Media Culture: Interactivity

When I think of interactivity, my mind immediately jumps to computer games. I’ve grown up with them, after all. The examples and definitions of interactivity, however, are much broader. The reading for this week (Lévy, 2010) opens with the observation that “‘Interactivity’ has proved to be one of the most widely and vaguely used words in the description, criticism and marketing of new media.”

One factor in determining a medium’s interactivity, Lévy argues, is the degree of communication it allows between one person and another. Another variable factor is the element of negotiation between person and programme. A single-player computer game, for example, “is more interactive than television … the TV viewer zaps and selects; the player acts.” (ibid., p.226)

P.T.'s logo
P.T.’s logo

In order to gain some perspective of the effects of this interactivity, I decided to look at it in the context of advertising. Many people would think of advertising as a one-way, widespread mass-market endeavour. However, advertising has taken some very interesting steps into the field of interactivity, and in doing so has tapped into small and dedicated audiences.

One campaign that utilised interactivity in advertising was P.T. (2014). This “interactive teaser” was announced in a press conference by Sony at Gamescom 2014:

With very little information given and a previously unknown company, 7780s Studio, mentioned in connection with the teaser, P.T. was released as a free download for PS4s on the same day as the announcement.

The ensuing experience was well-captured in a video recorded by Polygon shortly after the game’s release, in which they fumbled through the teaser while commenting on the unusual nature of its announcement:

Screenshot taken from P.T.
Screenshot taken from P.T.

The mystery surrounding the game and its deliberately obtuse puzzles caused players to come together, pooling their thoughts and theories as to how to ‘complete’ the teaser.

One writer on interactive advertising remarks, “Why not build content specifically for … niche audiences and tell them an online story that is crafted specifically for them?” (Scott, 2013, p. 43) This is the simple logic that P.T. followed – appealing to a specific niche of horror enthusiasts with a short and effective horror story.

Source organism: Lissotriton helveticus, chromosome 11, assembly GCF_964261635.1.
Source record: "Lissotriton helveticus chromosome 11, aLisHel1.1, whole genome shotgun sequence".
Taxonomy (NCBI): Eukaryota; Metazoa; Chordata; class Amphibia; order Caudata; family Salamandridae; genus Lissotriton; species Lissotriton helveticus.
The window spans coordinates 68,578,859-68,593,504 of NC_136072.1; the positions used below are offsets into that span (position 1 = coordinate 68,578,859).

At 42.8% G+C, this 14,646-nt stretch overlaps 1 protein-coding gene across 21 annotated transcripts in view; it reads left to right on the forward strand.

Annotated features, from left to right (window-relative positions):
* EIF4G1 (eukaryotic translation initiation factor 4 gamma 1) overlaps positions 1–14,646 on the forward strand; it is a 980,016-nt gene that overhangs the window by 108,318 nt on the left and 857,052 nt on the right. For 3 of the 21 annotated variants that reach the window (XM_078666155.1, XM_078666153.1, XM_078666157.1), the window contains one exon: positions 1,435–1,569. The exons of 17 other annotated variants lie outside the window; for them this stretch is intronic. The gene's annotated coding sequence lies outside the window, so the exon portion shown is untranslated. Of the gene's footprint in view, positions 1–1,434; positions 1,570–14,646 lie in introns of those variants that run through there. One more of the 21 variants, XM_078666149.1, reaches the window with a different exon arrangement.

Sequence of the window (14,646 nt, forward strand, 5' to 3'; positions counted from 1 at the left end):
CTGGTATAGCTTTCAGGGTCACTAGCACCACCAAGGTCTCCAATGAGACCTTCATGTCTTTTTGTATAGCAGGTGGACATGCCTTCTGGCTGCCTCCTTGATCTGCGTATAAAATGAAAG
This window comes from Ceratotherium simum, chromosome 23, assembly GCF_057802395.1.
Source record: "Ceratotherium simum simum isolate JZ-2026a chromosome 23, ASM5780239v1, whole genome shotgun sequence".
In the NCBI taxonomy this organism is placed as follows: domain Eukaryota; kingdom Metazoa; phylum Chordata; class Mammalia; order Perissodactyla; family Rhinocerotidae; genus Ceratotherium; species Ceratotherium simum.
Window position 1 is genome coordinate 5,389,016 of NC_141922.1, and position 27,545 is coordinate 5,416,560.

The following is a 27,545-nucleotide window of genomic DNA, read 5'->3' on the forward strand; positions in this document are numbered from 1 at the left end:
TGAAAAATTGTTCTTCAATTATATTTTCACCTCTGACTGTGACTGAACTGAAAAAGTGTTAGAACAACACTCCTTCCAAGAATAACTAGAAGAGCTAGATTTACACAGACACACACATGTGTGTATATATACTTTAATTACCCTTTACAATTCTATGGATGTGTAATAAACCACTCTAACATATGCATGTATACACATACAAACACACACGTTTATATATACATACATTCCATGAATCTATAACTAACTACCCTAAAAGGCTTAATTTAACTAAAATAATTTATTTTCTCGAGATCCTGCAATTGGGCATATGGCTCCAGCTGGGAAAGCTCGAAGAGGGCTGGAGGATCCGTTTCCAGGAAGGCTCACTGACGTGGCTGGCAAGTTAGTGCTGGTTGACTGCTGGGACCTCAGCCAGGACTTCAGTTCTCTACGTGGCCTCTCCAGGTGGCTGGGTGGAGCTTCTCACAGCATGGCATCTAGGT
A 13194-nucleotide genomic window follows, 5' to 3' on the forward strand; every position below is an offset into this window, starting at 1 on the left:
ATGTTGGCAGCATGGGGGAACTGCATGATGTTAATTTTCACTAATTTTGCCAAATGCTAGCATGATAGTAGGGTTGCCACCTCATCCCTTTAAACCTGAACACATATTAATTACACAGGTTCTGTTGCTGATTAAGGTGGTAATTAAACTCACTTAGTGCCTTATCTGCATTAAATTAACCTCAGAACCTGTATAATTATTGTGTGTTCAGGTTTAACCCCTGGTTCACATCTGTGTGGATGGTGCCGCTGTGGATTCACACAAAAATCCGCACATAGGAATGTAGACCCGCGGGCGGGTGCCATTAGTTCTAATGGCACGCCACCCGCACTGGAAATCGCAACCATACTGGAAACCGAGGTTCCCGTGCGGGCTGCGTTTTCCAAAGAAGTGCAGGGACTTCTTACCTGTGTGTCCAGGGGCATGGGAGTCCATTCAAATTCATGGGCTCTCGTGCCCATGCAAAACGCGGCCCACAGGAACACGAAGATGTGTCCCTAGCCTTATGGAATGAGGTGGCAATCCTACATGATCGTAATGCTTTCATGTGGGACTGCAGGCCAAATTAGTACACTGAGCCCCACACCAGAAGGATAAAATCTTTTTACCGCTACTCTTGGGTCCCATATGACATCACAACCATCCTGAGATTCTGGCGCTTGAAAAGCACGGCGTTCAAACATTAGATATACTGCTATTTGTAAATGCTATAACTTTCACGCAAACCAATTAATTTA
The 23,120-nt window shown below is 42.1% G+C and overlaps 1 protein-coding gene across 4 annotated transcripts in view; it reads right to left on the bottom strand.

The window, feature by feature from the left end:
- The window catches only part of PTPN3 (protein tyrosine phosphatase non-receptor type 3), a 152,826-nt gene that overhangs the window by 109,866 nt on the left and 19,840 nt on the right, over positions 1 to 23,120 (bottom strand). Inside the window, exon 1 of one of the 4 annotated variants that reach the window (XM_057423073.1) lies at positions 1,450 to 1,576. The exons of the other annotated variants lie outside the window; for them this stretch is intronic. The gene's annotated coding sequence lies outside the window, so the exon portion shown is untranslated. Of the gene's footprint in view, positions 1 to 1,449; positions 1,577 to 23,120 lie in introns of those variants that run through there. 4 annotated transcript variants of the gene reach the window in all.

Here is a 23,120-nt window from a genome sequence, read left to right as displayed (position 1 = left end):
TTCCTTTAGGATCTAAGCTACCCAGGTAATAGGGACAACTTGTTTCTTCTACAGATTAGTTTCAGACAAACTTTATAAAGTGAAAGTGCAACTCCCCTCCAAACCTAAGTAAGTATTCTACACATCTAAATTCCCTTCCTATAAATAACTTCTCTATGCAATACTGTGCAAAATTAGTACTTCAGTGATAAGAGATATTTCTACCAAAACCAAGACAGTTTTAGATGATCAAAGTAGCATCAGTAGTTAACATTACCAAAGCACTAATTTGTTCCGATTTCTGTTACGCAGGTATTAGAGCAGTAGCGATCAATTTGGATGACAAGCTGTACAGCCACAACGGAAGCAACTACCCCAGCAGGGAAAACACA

P.T was a teaser, but also a game, and evoked the same interactive principles to the benefit of the campaign. One book on Virtual Reality refers to “the strong perceptual illusion” that VR seeks to evoke – a “sense of presence” (Biocca & Delaney, 2010, p. 61). The game environment can, to an extent, seek to evoke this same illusion – Levy refers to it as a “field of danger” (Lévy, 2010, p. 227), a suitable term considering P.T.’s tone.

Thanks to the speed of the online community, it wasn’t long before P.T.‘s true nature was unravelled; upon completion, the teaser showed an announcement trailer for Silent Hills, a game being developed by Kojima Productions – the aforementioned 7780s Studio being a complete fabrication.

Patrick Klepek of Giant Bomb reacting to PT
Patrick Klepek of Giant Bomb reacting to PT

The reaction was overwhelmingly positive, not just to the announcement but to P.T. itself: at the time, Polygon called the announcement the “biggest story out of Gamescom 2014” (Kollar, 2014). P.T. was named by Giant Bomb as “Horror Game of the Year” (Giant Bomb, 2014).

At the time of release, P.T. effectively encouraged a niche audience to interact with each other as well as with the advertisement itself. I think that this, along with the well-executed sense of immersion, was the key to the campaign’s popularity and P.T.‘s intrinsic value.

-Jesse (@Backblogguy)


Biocca, F. & Delaney, B., 2010. Immersive Virtual Reality Technology. In: F. Biocca & M. R. Levy, eds. Communication in the Age of Virtual Reality. Oxon: Routledge, pp. 57-124.

Giant Bomb, 2014. Giant Bomb’s 2014 Game of the Year Awards: Day Five Text Recap. [Online]
Available at:
[Accessed 12 May 2015].

IGN, 2014. IGN Live Presents: Sony Press Conference – Gamescom 2014. [Online]
Available at:
[Accessed 12 May 2015].

IGN, 2014. Silent Hills – Teaser Trailer. [Online]
Available at:
[Accessed 12 May 2015].

P.T., 2014. PlayStation 4 [Game]. Konami: Tokyo.

Kollar, P., 2014. Watch us fail to figure out the Silent Hill teaser game. [Online]
Available at:
[Accessed 12 May 2015].

Lévy, P., 2010. Interactivity. In: S. Giddings & M. Lister, eds. The New Media and Technocultures Reader. Oxon: Routledge, pp. 226-229.

Scott, D. M., 2013. The New Rules of Marketing & PR. 4th ed. Hoboken: John Wiley & Sons, Inc..


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